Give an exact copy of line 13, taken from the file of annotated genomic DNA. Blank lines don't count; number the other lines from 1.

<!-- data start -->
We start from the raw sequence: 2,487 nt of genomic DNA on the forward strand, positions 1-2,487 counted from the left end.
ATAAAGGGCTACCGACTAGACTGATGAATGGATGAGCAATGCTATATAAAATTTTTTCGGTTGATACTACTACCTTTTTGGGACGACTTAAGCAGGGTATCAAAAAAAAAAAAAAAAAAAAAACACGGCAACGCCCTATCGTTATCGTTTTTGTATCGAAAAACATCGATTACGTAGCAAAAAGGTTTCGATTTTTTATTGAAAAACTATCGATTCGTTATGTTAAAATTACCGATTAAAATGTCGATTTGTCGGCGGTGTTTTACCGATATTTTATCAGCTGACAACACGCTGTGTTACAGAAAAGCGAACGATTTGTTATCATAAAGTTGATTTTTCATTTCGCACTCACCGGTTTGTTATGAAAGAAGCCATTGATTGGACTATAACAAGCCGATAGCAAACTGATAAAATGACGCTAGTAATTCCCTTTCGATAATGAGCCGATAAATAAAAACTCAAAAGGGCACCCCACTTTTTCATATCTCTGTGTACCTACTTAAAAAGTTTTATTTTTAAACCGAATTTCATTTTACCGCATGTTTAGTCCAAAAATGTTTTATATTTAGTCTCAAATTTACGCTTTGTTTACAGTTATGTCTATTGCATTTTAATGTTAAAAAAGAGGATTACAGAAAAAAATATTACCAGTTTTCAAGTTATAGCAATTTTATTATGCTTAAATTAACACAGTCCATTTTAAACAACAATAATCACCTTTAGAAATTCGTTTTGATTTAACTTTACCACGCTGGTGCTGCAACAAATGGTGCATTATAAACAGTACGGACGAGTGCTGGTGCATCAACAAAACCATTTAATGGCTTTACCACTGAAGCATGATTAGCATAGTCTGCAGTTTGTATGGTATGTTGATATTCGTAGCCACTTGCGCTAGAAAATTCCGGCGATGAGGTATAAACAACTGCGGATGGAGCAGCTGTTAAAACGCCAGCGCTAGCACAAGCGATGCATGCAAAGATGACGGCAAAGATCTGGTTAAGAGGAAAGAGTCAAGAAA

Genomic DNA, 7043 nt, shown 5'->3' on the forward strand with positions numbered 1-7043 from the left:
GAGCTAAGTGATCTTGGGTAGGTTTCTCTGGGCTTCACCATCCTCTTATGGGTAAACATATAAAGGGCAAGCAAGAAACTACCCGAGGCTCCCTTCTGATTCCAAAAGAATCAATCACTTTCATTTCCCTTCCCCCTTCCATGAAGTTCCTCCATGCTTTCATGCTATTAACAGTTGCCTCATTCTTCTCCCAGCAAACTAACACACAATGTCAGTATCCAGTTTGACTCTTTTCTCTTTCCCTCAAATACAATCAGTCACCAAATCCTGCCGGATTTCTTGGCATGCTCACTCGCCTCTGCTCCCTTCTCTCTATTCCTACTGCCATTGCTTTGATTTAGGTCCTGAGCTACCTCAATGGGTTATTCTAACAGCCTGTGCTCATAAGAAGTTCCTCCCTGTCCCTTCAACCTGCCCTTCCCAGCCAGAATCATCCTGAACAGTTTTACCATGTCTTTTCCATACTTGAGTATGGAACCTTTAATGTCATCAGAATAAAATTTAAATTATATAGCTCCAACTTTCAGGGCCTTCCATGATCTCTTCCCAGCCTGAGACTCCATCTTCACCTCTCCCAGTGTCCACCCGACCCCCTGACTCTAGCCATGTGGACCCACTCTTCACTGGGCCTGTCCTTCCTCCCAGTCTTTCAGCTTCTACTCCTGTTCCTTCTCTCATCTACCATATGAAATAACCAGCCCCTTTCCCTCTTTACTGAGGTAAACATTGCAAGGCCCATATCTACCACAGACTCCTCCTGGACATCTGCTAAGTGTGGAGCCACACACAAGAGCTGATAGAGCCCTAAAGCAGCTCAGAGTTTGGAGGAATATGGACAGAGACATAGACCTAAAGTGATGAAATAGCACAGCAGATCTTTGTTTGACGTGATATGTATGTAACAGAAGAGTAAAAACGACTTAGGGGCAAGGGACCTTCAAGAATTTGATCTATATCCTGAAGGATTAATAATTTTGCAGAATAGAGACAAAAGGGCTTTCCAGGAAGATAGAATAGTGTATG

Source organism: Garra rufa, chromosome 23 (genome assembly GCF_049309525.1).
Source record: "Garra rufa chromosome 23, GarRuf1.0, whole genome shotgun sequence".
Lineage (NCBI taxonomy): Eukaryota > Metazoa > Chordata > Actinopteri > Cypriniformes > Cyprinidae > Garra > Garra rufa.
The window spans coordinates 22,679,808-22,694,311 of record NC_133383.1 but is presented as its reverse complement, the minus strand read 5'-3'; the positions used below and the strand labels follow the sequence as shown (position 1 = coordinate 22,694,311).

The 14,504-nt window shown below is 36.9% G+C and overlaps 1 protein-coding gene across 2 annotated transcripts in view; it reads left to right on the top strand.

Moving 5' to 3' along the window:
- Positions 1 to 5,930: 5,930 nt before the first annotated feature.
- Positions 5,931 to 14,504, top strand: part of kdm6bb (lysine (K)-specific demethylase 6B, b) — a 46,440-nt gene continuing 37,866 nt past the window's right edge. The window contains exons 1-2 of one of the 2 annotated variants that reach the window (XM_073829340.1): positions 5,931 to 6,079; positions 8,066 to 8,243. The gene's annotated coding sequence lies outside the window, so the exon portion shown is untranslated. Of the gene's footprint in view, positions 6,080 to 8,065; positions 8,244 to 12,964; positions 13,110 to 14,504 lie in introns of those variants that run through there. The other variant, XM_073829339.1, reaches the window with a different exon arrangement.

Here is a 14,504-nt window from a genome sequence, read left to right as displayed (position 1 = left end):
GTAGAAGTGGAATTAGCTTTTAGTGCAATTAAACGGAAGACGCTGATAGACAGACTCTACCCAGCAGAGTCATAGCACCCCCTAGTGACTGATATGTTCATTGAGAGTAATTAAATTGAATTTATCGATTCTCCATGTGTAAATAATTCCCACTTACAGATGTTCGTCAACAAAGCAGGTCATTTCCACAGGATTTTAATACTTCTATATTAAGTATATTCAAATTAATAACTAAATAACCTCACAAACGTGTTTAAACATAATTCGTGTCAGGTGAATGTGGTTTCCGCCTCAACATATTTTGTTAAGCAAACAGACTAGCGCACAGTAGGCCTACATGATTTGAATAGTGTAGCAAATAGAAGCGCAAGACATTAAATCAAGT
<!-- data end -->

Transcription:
Here is a 14,504-nt window from a genome sequence, read left to right as displayed (position 1 = left end):